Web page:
COVID-19

COVID keeps surging. Are EMS providers at the breaking point?

Kimberly Adams Dec 3, 2020
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A worker decontaminates an ambulance. John Moore/Getty Images
COVID-19

COVID keeps surging. Are EMS providers at the breaking point?

Kimberly Adams Dec 3, 2020
Heard on:
A worker decontaminates an ambulance. John Moore/Getty Images
HTML EMBED:
COPY

While Congress continues to negotiate over what will hopefully be some kind of deal on more stimulus relief, the health care system is straining under the onslaught of new COVID-19 cases.

Hospitals are filling up, and doctors and nurses are going beyond their limits. However, other parts of the system are also at the brink, starting with the people who show up if you do get really sick.

The crush of COVID-19-related calls to 911 EMS in Milton, Georgia, has put additional pressure on the fire department staff and finances, due to spending on personal protective equipment, decontamination machines and a lot of overtime.

“Once you start losing those people to quarantine or worse yet to being sick, then that can have an impact on a ambulance company or fire department’s ability to provide that essential first step,” said Matt Marietta, emergency manager and deputy fire chief in Milton.

Ambulance companies are feeling the pain, and asking for more federal aid.

“What you’re seeing is a system that is being stretched and stretched and stretched to the point where the rubber band could break,” said Maria Bianchi, CEO of the American Ambulance Association.

A lot of that stretching has to do with what’s happening at hospitals. Dr. Sam Bagchi, chief clinical officer at Christus Health in Texas, said usually overcrowding means moving a patient nearby.

“And really, over the last several weeks, you know, we’ve had to coordinate those more so across regions, and even across state lines,” he said.

That’s happening all over the country.

“If there’s no available beds, those ambulances are stuck there for four, five, sometimes six hours. And that’s what we’ve seen over the past week,” said Eric Sherwin, a spokesman for the San Bernardino County Fire Department in California.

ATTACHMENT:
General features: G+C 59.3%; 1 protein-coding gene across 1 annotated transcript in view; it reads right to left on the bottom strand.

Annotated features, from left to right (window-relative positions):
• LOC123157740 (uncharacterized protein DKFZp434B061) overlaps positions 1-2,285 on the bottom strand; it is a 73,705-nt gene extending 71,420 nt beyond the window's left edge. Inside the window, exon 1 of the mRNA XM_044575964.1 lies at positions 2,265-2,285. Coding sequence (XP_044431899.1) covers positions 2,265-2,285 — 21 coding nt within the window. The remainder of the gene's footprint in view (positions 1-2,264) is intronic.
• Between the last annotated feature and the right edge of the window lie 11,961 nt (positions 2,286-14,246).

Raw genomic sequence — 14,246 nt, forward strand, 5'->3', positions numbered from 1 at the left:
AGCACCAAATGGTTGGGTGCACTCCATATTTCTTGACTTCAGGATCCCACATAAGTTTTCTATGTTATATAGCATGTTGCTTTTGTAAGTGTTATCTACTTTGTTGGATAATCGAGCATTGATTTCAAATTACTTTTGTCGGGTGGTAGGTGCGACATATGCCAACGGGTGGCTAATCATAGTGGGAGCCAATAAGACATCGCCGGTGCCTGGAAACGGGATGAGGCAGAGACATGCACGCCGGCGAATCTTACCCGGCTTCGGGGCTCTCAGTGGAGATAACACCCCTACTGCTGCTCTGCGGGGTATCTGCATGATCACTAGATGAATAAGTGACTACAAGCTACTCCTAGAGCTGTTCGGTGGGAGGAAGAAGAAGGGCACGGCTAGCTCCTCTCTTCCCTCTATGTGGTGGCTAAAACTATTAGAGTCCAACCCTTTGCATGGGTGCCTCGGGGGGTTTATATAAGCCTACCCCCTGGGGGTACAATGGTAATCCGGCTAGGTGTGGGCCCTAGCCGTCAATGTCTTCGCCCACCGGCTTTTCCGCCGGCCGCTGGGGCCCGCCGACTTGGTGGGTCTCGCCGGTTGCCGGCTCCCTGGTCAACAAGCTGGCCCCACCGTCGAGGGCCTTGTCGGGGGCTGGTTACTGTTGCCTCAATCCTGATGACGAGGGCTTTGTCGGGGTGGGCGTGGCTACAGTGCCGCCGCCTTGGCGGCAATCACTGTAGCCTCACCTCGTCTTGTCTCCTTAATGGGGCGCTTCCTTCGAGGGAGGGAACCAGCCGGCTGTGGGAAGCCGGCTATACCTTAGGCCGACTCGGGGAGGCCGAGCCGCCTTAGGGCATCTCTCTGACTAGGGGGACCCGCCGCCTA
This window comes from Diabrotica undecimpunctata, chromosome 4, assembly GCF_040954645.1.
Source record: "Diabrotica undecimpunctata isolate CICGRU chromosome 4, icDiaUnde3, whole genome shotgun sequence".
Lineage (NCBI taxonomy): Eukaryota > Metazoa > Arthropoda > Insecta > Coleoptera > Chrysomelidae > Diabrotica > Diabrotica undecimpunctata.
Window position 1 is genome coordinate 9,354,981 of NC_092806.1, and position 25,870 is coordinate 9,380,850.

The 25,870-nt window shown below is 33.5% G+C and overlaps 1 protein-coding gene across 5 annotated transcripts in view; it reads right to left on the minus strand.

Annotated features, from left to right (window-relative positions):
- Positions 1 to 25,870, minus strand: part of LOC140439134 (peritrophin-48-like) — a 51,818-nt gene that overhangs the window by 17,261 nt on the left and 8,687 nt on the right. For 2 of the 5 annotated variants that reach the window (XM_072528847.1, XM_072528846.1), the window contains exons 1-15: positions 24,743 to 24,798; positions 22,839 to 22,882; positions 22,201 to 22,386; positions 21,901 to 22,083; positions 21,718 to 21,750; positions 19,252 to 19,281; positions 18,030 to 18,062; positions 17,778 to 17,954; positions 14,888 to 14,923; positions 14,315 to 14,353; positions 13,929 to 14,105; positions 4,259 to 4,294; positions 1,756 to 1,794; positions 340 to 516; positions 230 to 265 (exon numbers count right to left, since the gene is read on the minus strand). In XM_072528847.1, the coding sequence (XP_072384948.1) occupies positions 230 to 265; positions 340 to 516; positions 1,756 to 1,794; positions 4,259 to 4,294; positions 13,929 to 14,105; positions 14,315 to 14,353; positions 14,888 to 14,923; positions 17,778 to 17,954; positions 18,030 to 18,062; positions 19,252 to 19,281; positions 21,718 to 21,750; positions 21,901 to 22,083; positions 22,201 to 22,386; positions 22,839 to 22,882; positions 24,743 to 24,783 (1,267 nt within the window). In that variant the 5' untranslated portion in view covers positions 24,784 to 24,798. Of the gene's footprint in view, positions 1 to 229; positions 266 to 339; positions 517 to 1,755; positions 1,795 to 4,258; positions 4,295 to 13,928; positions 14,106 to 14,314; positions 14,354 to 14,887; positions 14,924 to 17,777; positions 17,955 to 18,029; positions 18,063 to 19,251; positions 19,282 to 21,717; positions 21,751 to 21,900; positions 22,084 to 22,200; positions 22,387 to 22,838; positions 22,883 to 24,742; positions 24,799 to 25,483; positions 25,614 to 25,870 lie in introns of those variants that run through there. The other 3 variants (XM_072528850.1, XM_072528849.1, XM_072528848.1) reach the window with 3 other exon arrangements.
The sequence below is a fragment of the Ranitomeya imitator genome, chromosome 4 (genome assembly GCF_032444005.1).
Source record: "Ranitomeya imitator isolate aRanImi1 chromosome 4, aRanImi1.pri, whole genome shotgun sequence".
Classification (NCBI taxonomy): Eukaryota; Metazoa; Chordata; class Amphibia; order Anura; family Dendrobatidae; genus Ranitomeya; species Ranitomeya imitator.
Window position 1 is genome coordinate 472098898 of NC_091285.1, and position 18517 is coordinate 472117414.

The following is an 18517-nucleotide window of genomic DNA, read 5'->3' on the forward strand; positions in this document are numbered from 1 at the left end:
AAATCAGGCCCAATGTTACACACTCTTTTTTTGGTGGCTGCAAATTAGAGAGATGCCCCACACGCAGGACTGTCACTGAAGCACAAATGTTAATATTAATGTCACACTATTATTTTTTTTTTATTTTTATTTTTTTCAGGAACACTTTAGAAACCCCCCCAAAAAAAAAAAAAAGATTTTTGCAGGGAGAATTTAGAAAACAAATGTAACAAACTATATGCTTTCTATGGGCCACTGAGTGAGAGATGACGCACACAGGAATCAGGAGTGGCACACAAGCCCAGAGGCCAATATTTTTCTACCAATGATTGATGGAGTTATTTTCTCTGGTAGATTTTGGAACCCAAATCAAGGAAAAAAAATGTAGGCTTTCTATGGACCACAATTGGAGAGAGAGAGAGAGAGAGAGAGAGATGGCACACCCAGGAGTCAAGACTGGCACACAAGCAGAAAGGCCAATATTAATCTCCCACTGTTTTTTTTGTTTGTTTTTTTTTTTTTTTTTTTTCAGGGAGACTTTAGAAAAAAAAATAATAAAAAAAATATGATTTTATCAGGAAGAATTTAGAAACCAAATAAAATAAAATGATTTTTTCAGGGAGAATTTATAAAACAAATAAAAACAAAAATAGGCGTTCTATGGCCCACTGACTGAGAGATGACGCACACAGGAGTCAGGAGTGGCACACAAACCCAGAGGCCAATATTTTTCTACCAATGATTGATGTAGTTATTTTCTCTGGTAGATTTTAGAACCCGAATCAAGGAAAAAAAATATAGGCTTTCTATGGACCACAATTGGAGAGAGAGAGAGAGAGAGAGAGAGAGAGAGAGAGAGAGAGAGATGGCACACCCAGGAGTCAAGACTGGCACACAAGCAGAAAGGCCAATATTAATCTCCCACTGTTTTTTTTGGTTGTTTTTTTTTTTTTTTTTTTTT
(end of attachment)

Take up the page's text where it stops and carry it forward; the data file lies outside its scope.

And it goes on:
Now, in San Bernardino, they’re no longer sending out an ambulance every time someone calls 911, although they still send paramedics to those who are sick, reserving their ambulances for life-threatening emergencies.

COVID-19 Economy FAQs

Millions of Americans are unemployed, but businesses say they are having trouble hiring. Why?

This economic crisis is unusual compared to traditional recessions, according to Daniel Zhao, senior economist with Glassdoor. “Many workers are still sitting out of the labor force because of health concerns or child care needs, and that makes it tough to find workers regardless of what you’re doing with wages or benefits,” Zhao said. “An extra dollar an hour isn’t going to make a cashier with preexisting conditions feel that it’s safe to return to work.” This can be seen in the restaurant industry: Some workers have quit or are reluctant to apply because of COVID-19 concerns, low pay, meager benefits and the stress that comes with a fast-paced, demanding job. Restaurants have been willing to offer signing bonuses and temporary wage increases. One McDonald’s is even paying people $50 just to interview.

Could waiving patents increase the global supply of COVID-19 vaccines?

India and South Africa have introduced a proposal to temporarily suspend patents on COVID-19 vaccines. Backers of the plan say it would increase the supply of vaccines around the world by allowing more countries to produce them. Skeptics say it’s not that simple. There’s now enough supply in the U.S that any adult who wants a shot should be able to get one soon. That reality is years away for most other countries. More than 100 countries have backed the proposal to temporarily waive COVID-19 vaccine patents. The U.S isn’t one of them, but the White House has said it’s considering the idea.

Can businesses deny you entry if you don’t have a vaccine passport?

As more Americans get vaccinated against COVID-19 and the economy continues reopening, some businesses are requiring proof of vaccination to enter their premises. The concept of a vaccine passport has raised ethical questions about data privacy and potential discrimination against the unvaccinated. However, legal experts say businesses have the right to deny entrance to those who can’t show proof.

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